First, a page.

UNSW research reveals spiders are still the best web designers
Researchers at UNSW Australia have discovered that spiders customize their webs to make sure that they get the diet they need.
Spiders optimize the web in terms of its size, strength and stickiness depending on what prey is around in the area. The web must be able to successfully intercept and hold the prey until the spider comes to feed. However different prey strike the web with different amounts of force and cause different levels of vibrations during their escape attempts.
Dr Sean Blamires, an evolutionary biologist at UNSW Australia explains: "Crickets strike the web with more force and kick off against the web, causing pulse-like vibrations, flies buzz rather than pulse and put less stress on the web."
Dr Blamires and team investigated two possible cues influencing web design, in a complex experiment that involved feeding orb-weaving spiders Nephilia pilipes flies and crickets - the impact of different vibrations given off by prey attempting to escape the web, and the impact of different nutrients extracted by spiders from the prey.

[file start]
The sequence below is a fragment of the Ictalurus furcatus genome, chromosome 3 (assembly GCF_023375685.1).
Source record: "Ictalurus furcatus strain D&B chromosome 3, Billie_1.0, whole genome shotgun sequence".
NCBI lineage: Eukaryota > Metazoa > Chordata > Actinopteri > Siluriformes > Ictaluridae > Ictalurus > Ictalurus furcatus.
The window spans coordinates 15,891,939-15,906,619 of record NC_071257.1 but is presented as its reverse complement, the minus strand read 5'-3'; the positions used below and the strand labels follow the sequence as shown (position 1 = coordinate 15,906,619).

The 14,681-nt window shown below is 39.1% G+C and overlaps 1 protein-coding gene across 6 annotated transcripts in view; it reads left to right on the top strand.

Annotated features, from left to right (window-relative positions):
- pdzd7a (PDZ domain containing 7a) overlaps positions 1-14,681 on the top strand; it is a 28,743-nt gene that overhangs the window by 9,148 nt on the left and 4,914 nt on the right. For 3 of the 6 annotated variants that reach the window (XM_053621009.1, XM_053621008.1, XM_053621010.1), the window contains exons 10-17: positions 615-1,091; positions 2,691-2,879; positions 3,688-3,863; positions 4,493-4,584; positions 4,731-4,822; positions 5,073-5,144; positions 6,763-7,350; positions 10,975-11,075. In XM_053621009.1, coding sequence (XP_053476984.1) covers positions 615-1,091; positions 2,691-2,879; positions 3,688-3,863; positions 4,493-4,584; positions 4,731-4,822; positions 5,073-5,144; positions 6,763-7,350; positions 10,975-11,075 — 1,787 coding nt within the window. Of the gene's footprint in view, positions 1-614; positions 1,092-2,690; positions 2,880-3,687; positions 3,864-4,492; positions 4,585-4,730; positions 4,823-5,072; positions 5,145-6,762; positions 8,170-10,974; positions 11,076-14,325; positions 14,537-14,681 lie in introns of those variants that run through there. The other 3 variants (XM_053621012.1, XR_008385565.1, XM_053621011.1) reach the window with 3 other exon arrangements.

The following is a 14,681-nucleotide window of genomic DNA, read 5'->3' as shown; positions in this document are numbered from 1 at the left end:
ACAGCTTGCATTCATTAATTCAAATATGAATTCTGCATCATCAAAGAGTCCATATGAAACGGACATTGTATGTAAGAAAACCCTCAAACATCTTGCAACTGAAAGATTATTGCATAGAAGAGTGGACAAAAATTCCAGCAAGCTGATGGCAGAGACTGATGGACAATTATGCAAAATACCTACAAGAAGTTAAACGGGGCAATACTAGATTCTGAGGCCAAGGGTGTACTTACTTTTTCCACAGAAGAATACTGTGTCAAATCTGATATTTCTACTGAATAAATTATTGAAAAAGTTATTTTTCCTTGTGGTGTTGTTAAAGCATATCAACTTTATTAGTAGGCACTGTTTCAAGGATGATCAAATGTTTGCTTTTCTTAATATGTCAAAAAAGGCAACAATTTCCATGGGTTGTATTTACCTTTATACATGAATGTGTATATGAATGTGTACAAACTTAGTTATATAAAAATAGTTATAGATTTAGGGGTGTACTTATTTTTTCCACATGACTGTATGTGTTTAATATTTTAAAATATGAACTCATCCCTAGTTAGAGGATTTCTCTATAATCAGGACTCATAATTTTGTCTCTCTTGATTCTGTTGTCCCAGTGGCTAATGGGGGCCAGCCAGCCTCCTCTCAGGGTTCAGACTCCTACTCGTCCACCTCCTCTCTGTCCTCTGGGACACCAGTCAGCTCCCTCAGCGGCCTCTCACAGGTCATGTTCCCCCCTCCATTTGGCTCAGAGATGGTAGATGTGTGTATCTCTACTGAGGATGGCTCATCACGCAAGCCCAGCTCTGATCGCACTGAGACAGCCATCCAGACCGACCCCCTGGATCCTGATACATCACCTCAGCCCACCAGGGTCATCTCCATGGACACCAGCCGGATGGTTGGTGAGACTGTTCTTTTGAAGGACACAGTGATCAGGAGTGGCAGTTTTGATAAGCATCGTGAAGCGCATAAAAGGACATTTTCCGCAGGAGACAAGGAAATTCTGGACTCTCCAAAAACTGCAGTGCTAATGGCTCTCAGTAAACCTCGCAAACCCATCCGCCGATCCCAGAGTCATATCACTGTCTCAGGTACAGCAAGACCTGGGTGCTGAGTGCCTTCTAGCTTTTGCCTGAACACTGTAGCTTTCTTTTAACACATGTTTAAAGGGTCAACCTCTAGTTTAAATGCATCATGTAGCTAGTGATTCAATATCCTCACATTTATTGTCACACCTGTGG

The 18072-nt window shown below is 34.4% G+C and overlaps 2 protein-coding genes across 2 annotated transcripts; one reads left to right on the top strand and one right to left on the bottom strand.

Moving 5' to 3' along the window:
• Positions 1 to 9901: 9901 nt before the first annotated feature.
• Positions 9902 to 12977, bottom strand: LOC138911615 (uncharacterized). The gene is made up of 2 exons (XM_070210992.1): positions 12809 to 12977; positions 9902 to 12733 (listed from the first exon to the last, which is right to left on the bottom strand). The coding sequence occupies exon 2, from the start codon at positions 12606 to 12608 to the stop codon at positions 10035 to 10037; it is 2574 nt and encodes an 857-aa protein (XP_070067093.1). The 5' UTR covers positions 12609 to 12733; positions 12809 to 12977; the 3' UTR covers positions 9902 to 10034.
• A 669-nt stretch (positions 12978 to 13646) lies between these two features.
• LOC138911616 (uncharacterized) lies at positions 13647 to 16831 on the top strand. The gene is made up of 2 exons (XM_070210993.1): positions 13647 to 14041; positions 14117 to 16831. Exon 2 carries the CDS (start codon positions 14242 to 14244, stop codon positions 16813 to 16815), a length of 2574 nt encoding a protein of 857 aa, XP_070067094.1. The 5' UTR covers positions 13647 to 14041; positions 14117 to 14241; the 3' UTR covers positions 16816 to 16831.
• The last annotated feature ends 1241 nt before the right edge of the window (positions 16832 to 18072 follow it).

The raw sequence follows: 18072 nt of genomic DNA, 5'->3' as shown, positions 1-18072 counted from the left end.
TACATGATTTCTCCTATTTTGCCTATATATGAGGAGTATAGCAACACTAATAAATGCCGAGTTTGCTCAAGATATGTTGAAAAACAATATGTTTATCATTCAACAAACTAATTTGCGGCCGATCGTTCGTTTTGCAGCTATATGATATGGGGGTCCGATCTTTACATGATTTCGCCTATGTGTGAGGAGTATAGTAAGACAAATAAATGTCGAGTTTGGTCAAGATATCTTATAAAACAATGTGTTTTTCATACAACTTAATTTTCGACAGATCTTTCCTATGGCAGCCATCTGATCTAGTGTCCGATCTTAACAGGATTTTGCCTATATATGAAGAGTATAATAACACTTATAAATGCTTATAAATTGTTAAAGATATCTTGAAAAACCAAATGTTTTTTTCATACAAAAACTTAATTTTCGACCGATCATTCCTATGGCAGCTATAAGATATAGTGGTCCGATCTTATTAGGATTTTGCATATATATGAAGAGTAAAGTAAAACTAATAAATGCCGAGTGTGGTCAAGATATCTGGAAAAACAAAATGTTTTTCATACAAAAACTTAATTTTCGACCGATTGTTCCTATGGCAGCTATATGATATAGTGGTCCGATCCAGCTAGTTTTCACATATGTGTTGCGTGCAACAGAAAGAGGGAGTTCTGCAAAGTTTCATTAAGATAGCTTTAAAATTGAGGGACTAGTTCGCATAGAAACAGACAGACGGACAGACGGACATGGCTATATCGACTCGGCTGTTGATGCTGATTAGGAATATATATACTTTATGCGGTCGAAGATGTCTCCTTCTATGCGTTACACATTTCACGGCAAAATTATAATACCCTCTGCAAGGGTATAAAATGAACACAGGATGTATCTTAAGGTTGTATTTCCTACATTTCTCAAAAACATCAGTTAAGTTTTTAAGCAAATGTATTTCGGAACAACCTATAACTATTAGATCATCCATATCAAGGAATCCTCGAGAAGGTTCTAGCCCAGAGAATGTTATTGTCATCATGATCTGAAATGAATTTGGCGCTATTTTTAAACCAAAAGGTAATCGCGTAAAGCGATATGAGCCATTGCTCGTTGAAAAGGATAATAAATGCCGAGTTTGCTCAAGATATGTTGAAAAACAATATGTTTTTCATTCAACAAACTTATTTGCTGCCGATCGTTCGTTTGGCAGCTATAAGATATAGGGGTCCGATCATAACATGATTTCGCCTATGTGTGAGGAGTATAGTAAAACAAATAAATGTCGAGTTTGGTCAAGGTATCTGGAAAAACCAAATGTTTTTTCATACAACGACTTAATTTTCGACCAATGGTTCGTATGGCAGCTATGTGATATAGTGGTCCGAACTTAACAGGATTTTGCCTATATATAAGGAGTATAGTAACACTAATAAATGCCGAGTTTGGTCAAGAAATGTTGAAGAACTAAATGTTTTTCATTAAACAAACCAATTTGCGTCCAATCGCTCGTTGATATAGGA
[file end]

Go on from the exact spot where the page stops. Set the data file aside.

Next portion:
The spiders need to make sure they have enough protein to keep building webs, and given the cost of producing strong webs, spiders have to design their web to account for nutrients so they don't invest in silk when they don't need to.
Given the choice, the spiders in the experiment seemed to prefer protein-rich crickets to flies, but if flies are the only food around, spiders will need to adjust their web to catch enough of these to get the protein they need. The spiders create a web with a bigger catching area and smaller mesh size, whereas if crickets are the main food source around, the web is made stronger and stickier to withstand the extra force required to keep crickets captive.
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